The Jean Pierre Bemba case is also illustrative of the preventive impact of the court. According to our evidence, Bemba clearly failed his responsibility to stop and prevent his militia forces from using rape as a weapon of war. The ICC's decision will influence the behaviour of thousands of military commanders from the 121 states parties, and beyond.
This is what we have been doing for millions of victims of ICC crimes in Uganda, DRC, CAR, Darfur, Kenya, Libya and Côte d'Ivoire. We have done it with the strong co-operation of African states parties, and African civil society.
However, this is unfortunately not the story relayed in the media. Instead, we hear criticism about our so-called "focus on Africa". Anti-ICC elements are working very hard to discredit the court.
But with due respect, why should we focus on the propaganda of a few powerful, influential individuals, and forget about the millions of anonymous people that suffer from their crimes?
Indeed, the greatest affront to victims of these brutal, unimaginable crimes is to see those powerful individuals responsible for their sufferings trying to portray themselves as the victims of a "pro-Western" court.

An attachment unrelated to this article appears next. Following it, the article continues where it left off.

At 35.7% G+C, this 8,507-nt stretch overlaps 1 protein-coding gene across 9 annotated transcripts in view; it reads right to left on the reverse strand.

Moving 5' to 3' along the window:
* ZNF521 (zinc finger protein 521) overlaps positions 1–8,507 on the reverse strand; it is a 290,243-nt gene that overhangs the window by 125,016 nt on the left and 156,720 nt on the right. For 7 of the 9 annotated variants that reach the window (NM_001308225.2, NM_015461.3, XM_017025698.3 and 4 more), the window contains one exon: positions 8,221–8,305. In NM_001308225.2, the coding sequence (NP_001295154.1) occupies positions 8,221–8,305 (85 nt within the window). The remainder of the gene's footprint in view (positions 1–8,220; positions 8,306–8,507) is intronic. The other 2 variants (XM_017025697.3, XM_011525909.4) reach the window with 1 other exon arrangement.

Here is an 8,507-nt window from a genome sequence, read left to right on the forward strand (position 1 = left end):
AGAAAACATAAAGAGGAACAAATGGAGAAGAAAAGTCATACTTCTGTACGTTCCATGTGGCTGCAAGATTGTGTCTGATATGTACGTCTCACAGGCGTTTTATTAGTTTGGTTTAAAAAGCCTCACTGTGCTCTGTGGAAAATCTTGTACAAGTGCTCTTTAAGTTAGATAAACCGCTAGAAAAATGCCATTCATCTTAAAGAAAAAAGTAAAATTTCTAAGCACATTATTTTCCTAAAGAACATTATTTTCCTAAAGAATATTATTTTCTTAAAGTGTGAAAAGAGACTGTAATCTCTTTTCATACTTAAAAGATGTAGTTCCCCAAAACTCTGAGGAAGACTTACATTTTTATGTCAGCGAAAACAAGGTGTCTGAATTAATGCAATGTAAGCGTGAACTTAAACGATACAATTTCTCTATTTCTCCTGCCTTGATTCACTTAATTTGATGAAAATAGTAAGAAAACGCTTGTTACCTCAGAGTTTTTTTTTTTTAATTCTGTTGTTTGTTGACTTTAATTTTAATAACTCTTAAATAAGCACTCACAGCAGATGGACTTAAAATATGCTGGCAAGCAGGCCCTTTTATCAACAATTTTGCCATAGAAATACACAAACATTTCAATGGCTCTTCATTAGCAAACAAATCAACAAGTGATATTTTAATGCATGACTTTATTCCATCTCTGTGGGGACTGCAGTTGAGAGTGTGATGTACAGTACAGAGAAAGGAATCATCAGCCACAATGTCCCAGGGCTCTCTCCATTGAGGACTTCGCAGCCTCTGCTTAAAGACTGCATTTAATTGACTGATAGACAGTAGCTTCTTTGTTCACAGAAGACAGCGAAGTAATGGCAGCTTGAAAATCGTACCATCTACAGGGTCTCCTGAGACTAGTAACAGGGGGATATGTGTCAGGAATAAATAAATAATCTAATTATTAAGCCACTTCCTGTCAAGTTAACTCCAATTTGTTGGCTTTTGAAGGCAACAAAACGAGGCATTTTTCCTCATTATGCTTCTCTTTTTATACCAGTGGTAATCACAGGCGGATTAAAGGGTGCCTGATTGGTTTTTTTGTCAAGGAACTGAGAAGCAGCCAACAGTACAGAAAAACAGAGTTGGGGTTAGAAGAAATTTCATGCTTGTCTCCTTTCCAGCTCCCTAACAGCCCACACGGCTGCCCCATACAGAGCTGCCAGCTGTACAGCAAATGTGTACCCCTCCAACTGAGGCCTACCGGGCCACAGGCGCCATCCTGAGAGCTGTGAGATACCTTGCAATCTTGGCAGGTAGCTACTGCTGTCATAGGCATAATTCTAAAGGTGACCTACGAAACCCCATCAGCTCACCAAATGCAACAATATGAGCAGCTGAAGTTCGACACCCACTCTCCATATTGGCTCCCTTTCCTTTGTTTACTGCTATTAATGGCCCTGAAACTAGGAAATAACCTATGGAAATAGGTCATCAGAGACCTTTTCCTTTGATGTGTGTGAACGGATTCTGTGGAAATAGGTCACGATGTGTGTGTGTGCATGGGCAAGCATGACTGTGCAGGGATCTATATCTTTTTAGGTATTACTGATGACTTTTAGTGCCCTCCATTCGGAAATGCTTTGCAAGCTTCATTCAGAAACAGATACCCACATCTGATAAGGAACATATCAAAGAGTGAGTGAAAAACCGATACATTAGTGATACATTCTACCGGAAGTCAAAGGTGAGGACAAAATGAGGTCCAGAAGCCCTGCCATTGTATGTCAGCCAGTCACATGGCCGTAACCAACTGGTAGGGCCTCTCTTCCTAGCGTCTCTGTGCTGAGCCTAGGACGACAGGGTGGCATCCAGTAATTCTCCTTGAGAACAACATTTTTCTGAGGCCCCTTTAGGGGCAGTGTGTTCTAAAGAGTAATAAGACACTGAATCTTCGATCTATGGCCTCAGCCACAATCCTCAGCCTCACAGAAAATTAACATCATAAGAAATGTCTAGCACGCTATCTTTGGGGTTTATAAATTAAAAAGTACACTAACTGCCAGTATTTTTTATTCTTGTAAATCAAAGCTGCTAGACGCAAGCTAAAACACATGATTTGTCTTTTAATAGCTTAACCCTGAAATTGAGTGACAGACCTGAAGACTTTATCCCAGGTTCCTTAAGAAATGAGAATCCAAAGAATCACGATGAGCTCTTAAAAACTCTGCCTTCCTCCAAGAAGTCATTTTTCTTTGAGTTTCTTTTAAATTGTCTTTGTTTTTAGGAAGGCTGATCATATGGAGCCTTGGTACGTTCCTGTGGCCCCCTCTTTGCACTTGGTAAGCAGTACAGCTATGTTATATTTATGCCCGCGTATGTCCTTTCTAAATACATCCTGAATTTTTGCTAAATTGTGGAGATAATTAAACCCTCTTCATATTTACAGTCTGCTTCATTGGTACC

Our focus is on individual criminal behaviour against innocent victims. My focus is on Joseph Kony, Bosco Ntaganda, Ahmed Harun, Omar al-Bashir.
The world increasingly understands the role of the court. As Africans, we know that impunity is not an academic, abstract notion.
International justice gives power of leadership to small and medium countries, not the power of arms, to protect their citizens and their territories. Political leaders can lead efforts for international justice in the global arena by supporting the ICC.
Senegal was the first country to ratify the Rome Statute in 2002. South Africa refused to invite President Omar al-Bashir to the inauguration of President Jacob Zuma in 2009. Botswana President Ian Khama has consistently expressed his strong support for the work of the court. Just recently, the Foreign Affairs minister of Zambia stated that al-Bashir would "regret the day he was born" if he tried to enter Zambia. These countries, these leaders, are showing leadership.
The ICC sets a very clear and basic limit: violence cannot be used to gain or retain power. These leaders have understood this, and factored it into their relations with others. Cases in Kenya and Côte d'Ivoire sound a warning.
Bensouda is ICC prosecutor-elect. This is an abridged version of a keynote speech she delivered at a recent conference in Cape Town.